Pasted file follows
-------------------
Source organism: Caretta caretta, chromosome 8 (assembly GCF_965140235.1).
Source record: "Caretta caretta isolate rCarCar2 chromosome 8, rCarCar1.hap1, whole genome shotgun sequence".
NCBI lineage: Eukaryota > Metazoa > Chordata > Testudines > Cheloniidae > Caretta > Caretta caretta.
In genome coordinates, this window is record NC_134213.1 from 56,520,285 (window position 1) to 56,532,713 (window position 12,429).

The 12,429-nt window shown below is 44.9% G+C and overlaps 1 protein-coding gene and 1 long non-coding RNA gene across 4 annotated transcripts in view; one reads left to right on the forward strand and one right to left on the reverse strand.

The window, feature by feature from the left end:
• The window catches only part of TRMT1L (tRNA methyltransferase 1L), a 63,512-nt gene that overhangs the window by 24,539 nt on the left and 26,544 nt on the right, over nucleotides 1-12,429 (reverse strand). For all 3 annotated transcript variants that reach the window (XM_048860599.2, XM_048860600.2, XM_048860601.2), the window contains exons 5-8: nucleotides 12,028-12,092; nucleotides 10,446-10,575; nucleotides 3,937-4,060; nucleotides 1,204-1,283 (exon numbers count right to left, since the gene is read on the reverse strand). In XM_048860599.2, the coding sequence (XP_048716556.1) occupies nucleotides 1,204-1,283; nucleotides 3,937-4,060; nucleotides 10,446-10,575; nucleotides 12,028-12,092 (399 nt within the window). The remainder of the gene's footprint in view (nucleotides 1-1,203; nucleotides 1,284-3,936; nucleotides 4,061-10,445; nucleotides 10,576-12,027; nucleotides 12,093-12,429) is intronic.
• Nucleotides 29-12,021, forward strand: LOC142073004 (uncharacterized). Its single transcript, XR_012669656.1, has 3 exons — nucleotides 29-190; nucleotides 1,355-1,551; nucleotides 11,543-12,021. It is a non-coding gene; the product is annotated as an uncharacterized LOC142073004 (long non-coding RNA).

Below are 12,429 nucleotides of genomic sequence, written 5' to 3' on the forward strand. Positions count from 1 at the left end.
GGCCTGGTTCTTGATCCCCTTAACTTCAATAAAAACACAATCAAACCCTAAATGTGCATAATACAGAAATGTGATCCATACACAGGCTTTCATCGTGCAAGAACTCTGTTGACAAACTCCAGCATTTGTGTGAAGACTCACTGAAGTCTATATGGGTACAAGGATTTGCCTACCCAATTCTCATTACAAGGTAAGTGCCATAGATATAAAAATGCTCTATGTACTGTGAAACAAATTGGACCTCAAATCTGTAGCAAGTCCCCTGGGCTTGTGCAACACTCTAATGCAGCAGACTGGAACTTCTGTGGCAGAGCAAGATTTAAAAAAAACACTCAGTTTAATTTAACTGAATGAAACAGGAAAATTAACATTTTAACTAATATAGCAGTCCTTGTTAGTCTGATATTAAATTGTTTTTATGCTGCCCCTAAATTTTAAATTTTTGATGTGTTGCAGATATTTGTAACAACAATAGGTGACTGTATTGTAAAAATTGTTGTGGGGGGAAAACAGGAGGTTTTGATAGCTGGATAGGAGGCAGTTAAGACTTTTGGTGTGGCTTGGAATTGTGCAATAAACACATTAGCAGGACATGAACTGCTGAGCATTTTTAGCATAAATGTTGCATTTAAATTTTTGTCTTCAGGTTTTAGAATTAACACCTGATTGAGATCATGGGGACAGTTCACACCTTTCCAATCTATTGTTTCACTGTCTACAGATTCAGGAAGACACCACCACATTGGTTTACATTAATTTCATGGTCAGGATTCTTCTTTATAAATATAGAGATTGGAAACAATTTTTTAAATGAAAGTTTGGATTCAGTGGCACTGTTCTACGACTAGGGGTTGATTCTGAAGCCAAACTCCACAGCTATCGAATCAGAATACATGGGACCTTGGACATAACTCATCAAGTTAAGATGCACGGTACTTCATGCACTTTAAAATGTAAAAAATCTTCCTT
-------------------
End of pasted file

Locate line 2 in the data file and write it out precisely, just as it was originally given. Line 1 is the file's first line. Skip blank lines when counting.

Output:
Source record: "Caretta caretta isolate rCarCar2 chromosome 8, rCarCar1.hap1, whole genome shotgun sequence".